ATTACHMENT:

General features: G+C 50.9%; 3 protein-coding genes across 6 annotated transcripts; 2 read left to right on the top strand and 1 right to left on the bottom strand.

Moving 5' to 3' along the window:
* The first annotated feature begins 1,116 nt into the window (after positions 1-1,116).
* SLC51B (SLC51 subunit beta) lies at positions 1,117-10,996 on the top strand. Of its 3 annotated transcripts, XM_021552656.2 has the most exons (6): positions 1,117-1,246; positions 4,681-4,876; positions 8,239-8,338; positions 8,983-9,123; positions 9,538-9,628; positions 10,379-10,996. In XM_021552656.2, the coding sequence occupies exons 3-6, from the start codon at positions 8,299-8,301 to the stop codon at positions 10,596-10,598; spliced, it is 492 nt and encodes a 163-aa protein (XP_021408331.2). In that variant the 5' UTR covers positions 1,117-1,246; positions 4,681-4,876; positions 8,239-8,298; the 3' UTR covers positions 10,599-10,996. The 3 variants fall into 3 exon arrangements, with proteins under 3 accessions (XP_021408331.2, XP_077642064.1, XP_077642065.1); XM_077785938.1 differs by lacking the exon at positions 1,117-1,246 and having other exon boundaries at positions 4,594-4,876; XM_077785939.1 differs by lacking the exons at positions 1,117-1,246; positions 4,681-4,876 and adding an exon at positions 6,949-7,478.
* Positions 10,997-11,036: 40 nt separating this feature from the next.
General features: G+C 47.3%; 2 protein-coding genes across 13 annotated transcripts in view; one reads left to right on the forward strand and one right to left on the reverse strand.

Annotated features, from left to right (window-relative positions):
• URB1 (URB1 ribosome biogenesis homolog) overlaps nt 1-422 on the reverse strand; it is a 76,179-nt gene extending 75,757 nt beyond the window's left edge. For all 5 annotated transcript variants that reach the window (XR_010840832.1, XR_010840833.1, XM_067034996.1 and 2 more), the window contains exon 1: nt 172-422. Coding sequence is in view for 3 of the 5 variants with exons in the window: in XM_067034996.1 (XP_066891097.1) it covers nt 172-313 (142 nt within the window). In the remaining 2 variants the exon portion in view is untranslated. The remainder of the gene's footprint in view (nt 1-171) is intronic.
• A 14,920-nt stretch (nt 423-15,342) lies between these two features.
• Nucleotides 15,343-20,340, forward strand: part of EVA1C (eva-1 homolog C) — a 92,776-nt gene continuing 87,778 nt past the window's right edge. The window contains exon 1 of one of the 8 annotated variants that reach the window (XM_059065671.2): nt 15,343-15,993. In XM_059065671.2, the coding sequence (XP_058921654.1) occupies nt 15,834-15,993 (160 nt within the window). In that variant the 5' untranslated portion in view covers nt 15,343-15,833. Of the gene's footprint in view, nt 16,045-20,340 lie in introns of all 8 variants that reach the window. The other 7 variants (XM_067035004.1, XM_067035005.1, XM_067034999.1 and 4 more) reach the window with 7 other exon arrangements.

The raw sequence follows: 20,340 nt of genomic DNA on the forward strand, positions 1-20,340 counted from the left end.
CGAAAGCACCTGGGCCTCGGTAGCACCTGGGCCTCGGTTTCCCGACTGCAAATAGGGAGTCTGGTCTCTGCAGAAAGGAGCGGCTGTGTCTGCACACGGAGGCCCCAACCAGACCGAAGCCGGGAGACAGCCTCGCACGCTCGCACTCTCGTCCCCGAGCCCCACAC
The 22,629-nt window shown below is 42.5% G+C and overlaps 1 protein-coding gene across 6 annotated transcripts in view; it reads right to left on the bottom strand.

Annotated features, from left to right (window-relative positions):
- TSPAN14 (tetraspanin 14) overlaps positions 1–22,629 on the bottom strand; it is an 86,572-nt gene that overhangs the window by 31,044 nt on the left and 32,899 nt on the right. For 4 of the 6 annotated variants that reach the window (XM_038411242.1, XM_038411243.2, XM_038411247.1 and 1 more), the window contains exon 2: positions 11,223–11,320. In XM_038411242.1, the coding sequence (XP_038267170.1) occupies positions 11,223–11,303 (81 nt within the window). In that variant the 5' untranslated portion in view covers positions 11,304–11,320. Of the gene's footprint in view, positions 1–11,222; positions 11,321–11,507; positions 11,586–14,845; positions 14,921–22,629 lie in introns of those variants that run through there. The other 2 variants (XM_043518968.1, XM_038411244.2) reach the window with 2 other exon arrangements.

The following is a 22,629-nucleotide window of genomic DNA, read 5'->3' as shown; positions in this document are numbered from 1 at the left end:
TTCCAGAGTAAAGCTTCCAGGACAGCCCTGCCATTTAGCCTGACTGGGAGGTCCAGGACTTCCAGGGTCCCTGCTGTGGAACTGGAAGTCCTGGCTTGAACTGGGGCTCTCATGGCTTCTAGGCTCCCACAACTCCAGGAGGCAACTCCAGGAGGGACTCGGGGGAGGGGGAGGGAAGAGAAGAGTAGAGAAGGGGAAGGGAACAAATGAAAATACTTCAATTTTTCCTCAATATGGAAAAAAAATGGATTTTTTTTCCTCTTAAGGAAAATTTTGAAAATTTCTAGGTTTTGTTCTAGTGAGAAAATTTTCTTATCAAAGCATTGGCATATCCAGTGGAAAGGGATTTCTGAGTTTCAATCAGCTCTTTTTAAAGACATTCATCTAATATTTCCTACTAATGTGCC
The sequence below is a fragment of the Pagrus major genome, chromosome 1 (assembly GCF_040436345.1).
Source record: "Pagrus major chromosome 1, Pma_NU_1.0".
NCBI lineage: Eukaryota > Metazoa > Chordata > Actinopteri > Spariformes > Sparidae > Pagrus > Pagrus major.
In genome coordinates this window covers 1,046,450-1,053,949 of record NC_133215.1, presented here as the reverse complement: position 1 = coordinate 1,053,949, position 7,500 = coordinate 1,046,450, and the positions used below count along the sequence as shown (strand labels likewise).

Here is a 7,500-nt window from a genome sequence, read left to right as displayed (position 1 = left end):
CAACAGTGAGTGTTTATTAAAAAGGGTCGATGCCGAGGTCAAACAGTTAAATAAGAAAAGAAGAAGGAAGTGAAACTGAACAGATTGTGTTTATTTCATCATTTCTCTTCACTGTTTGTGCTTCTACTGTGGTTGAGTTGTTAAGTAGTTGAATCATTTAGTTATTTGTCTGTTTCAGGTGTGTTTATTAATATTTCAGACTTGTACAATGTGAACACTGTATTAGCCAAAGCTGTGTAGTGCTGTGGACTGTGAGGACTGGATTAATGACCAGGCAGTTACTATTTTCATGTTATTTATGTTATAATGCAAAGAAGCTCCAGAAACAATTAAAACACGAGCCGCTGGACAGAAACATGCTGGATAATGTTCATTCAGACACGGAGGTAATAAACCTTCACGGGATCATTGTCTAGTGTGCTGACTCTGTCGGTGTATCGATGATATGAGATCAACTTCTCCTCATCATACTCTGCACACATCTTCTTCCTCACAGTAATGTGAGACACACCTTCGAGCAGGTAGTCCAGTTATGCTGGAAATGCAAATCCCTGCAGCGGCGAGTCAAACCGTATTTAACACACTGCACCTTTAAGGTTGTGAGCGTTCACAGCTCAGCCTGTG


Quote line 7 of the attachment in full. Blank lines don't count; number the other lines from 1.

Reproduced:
Annotated features, from left to right (window-relative positions):